FAU Professor stranded on train during Japanese earthquake

Dr. Osgood felt the train rock 'like a boat'

BOCA RATON, Fla. - Some South Florida residents found themselves caught right in the middle of the calamity in Japan. An FAU history professor and his wife experienced one of the worst natural disasters in history when the massive quake struck.

Dr. Ken Osgood teaches in Palm Beach County; however, he’s in Massachusetts right now, working as a visiting professor. On Friday, he and his wife, Rachel, were on a bullet train outside of Tokyo when everything came to a stop.

"The train starts rocking and it feels like a boat on the tracks," said Dr. Osgood.

Dr. Osgood and his wife didn't know what was happening.

"When you look out the window, it just looked like our train was rocking,” he said, “like a really strong wind was blowing a car on the freeway."

Dr. Osgood wouldn't learn until later they were in the middle of a catastrophic earthquake. Even the images on TV seemed surreal.

"It's one of those weird things where you're seeing it on the screen and the announcer is talking in a language you don't understand,” he said. “We still had a difficult time comprehending the magnitude of this thing."

With no power for hours, they were stuck on the tracks. Finally, their train arrived in Tokyo, but with no running transportation, they wandered the city for two hours before finally finding a hotel lobby to sleep in. It was shelter from the street, but no refuge from more than 50 aftershocks.

"We were in the 7th floor of a hotel so we definitely experienced them,” he explained. “At one point, while I was taking a shower, my wife saw the whole room shake and was deeply panicked by the whole thing."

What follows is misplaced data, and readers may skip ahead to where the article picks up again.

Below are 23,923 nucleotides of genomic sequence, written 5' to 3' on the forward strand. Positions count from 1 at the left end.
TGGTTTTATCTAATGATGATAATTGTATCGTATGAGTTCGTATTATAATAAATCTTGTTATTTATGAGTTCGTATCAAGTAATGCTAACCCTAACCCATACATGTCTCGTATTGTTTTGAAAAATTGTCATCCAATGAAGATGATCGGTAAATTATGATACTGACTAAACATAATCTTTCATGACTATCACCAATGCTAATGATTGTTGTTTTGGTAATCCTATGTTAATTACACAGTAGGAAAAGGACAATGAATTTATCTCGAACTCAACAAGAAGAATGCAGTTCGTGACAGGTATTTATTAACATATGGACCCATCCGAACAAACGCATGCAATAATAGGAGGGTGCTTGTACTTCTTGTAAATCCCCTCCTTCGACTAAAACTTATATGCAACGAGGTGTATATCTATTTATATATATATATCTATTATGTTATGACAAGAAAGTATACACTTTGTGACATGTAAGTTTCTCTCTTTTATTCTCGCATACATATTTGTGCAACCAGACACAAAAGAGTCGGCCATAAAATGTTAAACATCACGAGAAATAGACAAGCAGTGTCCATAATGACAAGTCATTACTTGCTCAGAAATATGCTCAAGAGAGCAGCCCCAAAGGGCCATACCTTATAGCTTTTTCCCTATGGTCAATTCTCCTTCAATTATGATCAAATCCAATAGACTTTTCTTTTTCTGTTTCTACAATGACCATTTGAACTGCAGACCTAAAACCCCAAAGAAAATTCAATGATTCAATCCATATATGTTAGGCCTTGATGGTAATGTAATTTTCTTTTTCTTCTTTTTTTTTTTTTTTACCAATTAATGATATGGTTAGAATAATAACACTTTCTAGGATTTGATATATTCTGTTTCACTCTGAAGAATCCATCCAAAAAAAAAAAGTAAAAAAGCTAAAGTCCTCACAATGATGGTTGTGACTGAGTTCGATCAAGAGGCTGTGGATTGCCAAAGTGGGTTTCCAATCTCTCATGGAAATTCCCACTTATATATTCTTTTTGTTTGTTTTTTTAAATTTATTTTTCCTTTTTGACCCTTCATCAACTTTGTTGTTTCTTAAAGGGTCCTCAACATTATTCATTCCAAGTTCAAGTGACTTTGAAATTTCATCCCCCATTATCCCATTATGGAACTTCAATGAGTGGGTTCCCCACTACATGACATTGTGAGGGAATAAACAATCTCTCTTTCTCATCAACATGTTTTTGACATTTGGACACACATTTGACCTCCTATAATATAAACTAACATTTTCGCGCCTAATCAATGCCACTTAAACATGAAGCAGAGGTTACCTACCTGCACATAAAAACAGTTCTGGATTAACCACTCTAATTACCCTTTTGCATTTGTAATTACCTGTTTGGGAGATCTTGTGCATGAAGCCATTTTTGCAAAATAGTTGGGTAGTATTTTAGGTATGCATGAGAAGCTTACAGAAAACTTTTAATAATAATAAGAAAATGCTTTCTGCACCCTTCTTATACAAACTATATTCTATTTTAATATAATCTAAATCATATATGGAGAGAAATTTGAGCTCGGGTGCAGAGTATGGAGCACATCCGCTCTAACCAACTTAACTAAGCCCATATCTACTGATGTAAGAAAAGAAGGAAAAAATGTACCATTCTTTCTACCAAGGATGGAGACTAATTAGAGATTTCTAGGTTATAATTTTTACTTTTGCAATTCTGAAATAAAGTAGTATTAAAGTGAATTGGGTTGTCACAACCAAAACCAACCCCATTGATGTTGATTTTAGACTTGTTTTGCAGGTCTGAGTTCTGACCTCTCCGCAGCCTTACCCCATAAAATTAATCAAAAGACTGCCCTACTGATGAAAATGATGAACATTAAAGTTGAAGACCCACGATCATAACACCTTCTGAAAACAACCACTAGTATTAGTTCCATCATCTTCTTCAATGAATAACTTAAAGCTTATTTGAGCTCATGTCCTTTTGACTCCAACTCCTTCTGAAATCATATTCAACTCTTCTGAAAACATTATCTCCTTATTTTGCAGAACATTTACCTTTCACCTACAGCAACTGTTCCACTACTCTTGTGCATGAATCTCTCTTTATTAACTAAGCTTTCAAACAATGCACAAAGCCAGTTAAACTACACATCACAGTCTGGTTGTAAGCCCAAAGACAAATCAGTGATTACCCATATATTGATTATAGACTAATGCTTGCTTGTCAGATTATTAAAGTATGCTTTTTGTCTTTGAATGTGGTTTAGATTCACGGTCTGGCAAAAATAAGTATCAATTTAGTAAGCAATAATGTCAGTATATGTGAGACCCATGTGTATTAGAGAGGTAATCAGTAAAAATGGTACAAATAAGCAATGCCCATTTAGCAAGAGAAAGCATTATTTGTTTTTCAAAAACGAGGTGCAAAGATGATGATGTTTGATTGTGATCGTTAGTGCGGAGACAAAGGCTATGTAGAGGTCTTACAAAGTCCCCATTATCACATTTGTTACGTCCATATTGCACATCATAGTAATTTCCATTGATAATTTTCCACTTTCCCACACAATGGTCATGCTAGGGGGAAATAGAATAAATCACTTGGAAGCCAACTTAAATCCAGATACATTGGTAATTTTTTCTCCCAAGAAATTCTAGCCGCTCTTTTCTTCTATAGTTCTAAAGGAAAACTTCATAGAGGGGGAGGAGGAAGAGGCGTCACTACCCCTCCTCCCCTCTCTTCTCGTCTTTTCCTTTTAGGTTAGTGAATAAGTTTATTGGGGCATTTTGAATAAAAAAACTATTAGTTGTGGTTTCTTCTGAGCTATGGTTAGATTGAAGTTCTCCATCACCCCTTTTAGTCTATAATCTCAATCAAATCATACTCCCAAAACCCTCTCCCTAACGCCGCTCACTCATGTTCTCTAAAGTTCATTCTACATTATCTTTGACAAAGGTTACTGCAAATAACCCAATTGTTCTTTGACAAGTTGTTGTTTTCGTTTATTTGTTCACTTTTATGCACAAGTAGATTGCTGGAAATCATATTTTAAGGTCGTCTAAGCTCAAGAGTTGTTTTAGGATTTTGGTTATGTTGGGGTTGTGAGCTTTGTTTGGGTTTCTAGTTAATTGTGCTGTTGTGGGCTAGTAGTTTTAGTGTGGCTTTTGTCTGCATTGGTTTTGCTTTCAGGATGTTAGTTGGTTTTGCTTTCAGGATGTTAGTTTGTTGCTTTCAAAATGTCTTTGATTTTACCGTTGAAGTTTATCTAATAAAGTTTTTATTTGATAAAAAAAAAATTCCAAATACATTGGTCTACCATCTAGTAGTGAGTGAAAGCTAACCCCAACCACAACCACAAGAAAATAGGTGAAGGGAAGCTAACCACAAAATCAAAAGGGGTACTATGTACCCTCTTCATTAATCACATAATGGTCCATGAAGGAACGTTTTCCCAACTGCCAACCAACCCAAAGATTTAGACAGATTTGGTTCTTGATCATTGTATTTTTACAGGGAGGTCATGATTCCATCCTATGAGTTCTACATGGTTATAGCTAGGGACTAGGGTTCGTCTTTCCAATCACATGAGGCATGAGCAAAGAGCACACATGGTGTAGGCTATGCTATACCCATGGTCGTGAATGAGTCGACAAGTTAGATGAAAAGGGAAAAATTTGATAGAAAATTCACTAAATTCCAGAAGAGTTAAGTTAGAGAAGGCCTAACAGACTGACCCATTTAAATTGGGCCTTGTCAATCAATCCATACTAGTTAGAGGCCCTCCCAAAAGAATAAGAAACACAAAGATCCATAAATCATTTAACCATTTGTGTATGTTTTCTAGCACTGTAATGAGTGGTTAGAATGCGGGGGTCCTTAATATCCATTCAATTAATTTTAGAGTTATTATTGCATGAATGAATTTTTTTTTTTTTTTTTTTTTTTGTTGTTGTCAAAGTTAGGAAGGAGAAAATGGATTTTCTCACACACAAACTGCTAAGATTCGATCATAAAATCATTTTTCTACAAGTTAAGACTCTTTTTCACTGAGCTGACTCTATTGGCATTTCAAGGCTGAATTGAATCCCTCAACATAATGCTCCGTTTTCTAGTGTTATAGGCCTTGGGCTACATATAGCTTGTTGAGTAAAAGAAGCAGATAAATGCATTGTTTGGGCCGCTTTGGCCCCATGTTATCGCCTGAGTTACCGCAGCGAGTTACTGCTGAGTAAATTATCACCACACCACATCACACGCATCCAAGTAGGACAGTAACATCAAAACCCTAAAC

What would panic them most was learning radiation was leaking from one of Japan’s nuclear reactors.

"That sent my heart rate soaring,” Osgood admitted. “Both my wife and I nearly went into a panic. We said, "We've got to get the hell out of here."

To move away from the nuclear reactor, they'd have to travel south. Heading north meant moving closer to it; however, it was their only way to get to the airport. Amazingly, 24 hours after the quake struck, they were on a flight back to the United States.

"We didn't breathe a sigh of relief until we felt the wheels come off the ground and everyone on the plane cheered and clapped," he said.

All they wanted now was to get home to their two young children, who were staying with his parents.

"The only thing we could think about was our kids,” Osgood said. “There were moments when each of us thought we might not see them again."

At the airport, they rushed to greet them.

“They must have thought we were nuts because we came in through security bawling our eyes out and held them tight like they were going to blow away," he said.

The Osgoods say they’re thankful for the Japanese people who were so kind to them. Some actually apologized for what was going on in their country. "

While they were in Tokyo, the Osgoods said they took out as much money as they could from an ATM machine to make sure they’d be able to get back to the U.S.

He said they donated all the money they didn’t use to the Red Cross relief efforts. He’s encouraging everyone to help the people of Japan, too.
 

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